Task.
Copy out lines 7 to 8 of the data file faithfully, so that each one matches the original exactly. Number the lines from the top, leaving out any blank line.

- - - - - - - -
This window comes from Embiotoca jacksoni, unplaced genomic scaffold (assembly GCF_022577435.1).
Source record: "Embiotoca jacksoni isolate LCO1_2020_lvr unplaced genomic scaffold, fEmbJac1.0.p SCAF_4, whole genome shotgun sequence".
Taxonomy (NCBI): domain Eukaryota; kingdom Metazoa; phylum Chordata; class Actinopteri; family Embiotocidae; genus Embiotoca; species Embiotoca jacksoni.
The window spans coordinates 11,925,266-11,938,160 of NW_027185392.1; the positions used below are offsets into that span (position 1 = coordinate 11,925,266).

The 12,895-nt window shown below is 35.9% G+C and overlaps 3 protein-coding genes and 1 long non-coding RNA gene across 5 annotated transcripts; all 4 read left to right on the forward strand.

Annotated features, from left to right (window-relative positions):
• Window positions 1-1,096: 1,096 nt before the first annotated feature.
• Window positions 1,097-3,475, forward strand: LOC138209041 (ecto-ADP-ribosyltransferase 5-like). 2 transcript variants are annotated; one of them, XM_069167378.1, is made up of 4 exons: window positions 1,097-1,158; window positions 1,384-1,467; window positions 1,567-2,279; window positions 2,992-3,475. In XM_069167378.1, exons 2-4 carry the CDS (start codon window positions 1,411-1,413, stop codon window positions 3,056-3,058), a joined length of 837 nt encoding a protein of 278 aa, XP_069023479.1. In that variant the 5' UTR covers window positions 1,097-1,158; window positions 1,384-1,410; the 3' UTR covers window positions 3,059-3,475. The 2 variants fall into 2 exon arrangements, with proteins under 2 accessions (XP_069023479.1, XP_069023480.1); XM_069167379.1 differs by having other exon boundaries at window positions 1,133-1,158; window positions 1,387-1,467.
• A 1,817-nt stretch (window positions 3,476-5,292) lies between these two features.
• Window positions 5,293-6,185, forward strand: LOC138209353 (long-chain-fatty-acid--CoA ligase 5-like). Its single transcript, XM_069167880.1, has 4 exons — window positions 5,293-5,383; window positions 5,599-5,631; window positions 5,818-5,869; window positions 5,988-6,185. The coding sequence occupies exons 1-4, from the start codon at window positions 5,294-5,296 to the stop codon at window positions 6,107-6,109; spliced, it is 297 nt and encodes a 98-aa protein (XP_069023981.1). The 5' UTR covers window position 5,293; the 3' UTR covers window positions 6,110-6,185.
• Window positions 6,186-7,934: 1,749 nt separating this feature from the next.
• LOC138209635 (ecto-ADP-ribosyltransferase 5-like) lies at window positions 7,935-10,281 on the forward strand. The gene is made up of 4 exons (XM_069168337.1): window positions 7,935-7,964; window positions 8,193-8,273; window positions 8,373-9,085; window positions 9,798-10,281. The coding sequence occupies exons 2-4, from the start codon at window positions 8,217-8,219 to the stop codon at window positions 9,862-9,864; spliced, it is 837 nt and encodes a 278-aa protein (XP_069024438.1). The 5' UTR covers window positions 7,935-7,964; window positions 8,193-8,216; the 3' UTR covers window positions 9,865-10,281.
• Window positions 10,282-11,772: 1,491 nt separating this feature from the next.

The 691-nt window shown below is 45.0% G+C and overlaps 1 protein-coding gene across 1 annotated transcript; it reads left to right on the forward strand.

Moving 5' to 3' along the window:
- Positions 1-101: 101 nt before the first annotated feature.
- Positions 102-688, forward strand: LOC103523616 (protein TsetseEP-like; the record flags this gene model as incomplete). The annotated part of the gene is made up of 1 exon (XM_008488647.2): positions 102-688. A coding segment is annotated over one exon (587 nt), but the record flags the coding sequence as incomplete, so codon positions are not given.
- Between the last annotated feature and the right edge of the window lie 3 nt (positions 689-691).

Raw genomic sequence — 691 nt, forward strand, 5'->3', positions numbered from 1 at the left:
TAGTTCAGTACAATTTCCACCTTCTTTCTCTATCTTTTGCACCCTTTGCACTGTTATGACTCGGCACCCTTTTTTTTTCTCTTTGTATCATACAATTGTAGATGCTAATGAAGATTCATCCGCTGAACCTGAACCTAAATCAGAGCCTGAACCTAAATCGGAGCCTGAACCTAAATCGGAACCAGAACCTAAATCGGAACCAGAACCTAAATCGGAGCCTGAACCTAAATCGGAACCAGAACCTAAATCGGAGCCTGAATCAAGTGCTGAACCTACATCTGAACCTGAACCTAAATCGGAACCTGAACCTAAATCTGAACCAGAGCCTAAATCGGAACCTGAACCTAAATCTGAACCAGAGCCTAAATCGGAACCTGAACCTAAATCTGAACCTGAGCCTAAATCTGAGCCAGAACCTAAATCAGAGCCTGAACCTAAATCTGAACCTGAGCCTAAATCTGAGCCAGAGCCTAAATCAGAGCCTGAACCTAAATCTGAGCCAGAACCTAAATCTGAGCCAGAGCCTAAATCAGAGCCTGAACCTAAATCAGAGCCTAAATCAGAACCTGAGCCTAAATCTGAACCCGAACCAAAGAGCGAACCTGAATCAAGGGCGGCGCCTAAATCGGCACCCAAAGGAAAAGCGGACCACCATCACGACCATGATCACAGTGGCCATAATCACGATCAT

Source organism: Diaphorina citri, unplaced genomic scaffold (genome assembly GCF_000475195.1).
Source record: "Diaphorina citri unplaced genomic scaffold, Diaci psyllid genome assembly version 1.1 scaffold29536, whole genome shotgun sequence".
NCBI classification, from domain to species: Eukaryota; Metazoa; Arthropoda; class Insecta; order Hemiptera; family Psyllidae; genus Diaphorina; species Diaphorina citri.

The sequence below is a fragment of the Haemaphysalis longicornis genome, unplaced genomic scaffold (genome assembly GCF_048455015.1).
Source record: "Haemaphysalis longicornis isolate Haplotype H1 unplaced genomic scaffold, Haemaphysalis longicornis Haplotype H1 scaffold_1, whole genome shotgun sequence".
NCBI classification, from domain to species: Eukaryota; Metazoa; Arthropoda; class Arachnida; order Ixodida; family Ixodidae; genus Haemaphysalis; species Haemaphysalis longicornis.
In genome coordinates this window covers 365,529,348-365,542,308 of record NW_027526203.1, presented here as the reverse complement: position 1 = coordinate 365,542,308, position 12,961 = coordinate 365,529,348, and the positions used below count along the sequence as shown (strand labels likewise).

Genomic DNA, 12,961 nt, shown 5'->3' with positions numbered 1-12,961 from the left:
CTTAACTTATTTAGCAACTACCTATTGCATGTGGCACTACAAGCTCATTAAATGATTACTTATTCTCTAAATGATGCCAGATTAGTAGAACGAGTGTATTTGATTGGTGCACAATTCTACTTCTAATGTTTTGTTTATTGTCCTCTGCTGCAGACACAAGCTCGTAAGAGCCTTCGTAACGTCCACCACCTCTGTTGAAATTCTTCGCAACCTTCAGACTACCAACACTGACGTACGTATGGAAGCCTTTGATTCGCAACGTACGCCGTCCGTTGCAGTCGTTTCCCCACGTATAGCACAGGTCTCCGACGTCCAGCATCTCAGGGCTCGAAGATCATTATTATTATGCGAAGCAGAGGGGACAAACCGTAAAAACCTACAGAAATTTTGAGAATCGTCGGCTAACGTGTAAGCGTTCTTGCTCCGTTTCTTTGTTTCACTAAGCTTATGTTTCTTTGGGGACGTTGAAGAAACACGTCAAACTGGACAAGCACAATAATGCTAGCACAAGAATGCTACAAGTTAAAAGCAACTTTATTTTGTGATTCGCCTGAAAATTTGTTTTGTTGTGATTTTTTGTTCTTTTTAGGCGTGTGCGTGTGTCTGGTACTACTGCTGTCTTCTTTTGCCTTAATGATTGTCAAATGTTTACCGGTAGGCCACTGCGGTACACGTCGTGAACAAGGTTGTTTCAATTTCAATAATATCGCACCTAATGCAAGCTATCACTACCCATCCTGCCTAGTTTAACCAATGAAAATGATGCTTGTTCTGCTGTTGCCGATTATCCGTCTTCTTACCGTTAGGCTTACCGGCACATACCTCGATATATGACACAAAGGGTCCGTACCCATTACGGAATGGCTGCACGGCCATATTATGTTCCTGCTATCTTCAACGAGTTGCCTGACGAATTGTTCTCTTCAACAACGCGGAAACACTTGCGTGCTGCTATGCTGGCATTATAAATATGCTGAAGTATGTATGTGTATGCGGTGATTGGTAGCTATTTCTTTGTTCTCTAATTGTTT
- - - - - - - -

• Window positions 1-1,096: 1,096 nt before the first annotated feature.
• Window positions 1,097-3,475, forward strand: LOC138209041 (ecto-ADP-ribosyltransferase 5-like). 2 transcript variants are annotated; one of them, XM_069167378.1, is made up of 4 exons: window positions 1,097-1,158; window positions 1,384-1,467; window positions 1,567-2,279; window positions 2,992-3,475. In XM_069167378.1, exons 2-4 carry the CDS (start codon window positions 1,411-1,413, stop codon window positions 3,056-3,058), a joined length of 837 nt encoding a protein of 278 aa, XP_069023479.1. In that variant the 5' UTR covers window positions 1,097-1,158; window positions 1,384-1,410; the 3' UTR covers window positions 3,059-3,475. The 2 variants fall into 2 exon arrangements, with proteins under 2 accessions (XP_069023479.1, XP_069023480.1); XM_069167379.1 differs by having other exon boundaries at window positions 1,133-1,158; window positions 1,387-1,467.